Tag Archives: phone

Poll Everywhere

clipboards

Ever stare out into a roomful of your students’ faces as you explain the role of the comma in differentiating restrictive and non-restrictive adjective clauses?  I have.  After a few terms, I began to wonder whether those blank stares indicated that students were overwhelmed by the topic, or bored because they already understood this material and couldn’t wait to move on, or were just plain bored (though I was pretty confident the latter was true.)

I thought it would be great if we teachers could adopt the same technology that the network news teams use when they take a roomful of average citizens and make them watch debates with a dial in their hand.  By turning the dial left when they are happy and right when they are not, an average response is displayed in a graph that scrolls across the bottom of the screen.  Wouldn’t it be great if students could dial between “I don’t understand. Slow down.” and “I get it.  Move on.”?  For now, we must make do with the analog, “Any questions?”

Getting live feedback can be very useful in the classroom.  Poll Everywhere is a website that makes creating live polls extremely easy.  With a free account, you can create a poll that allows up to 30 responses by web, text message, smartphone or Twitter.  You can even download your poll on a PowerPoint slide, which you can use to observe the results as they roll in.  More features are available for paid accounts.

Polls are very easy to set up, but there are lots of good online tutorials out there, including this one by Sue Frantz.  These kinds of polls can do a great job of gathering instant feedback from your students using technology they likely already have with them (instead of requiring them to purchase Clickers, devices with only one function.)  Whether asking students if they the pace of the class is appropriate or checking comprehension of content, Poll Everywhere is an extremely flexible tool that can be used in a wide variety of situations.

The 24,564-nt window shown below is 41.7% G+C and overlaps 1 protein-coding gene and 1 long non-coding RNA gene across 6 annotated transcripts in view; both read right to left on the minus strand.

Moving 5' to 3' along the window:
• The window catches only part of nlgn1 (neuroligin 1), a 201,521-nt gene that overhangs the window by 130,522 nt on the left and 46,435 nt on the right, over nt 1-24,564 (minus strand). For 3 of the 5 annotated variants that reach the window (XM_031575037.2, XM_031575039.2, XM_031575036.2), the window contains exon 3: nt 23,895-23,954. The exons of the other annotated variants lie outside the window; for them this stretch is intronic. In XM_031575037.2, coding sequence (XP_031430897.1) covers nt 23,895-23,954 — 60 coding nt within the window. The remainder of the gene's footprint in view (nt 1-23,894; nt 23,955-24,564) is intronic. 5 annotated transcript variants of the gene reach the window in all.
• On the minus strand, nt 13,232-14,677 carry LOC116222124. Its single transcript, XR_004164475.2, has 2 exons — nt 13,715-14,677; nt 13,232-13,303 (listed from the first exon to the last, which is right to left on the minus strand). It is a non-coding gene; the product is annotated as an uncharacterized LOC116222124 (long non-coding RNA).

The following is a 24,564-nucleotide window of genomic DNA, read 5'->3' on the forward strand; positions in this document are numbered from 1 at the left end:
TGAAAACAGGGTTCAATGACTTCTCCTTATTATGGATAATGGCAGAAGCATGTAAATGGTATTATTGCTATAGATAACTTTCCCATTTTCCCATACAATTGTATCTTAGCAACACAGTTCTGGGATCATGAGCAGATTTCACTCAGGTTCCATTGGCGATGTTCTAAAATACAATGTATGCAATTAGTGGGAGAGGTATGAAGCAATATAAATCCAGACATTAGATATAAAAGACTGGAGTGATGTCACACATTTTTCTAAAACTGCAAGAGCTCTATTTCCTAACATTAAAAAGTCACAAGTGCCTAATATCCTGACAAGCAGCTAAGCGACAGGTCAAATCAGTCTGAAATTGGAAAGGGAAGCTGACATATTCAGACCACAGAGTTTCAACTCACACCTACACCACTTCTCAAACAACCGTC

poll image

To respond to this poll, text the code for your response to 37607, tweet the code to @poll, submit the code to http://poll4.com, or use the web form to make your selection.  View results.

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Google Labs

beaker

If you haven’t visited Google Labs, you should check it out.  This is the experimental, work-in-progress part of Google where users can see what’s next, or at least what the engineers at Google are tinkering with

Some projects that started in Google Labs have graduated to become fully-fledged parts of the Google experience.  These include Google Scholar, Google Docs, Google Maps, and many others.

Other projects have stayed in the Lab, sometimes continuing to develop, other times seeming to arrive at a conclusion that may or may not be further integrated Google-wide.  Some of these are may be interesting for language learners and teachers, though how to use them is not always immediately obvious.  A few of my favorites are below.

set of fruit imagesGoogle Sets

This was the first experiment I ever encountered in Google Labs and I always come back to it.  Enter a list of items in a set, and Google with guess other items in the set.

It’s easy to imagine how this was envisioned as a way to improve the search experience — sometimes searching for synonyms can be more productive than the original search terms — but it almost has the feel of a Scattergories-like party game.  (Can you find a set that Google can’t guess?)

In a way, Google Sets is kind of like thesaurus, but its kind of not.  At the same time, if students can get hooked by it’s game-like nature, it could be a good way to discover new vocabulary.

books arranged by color on shelvesGoogle Ngrams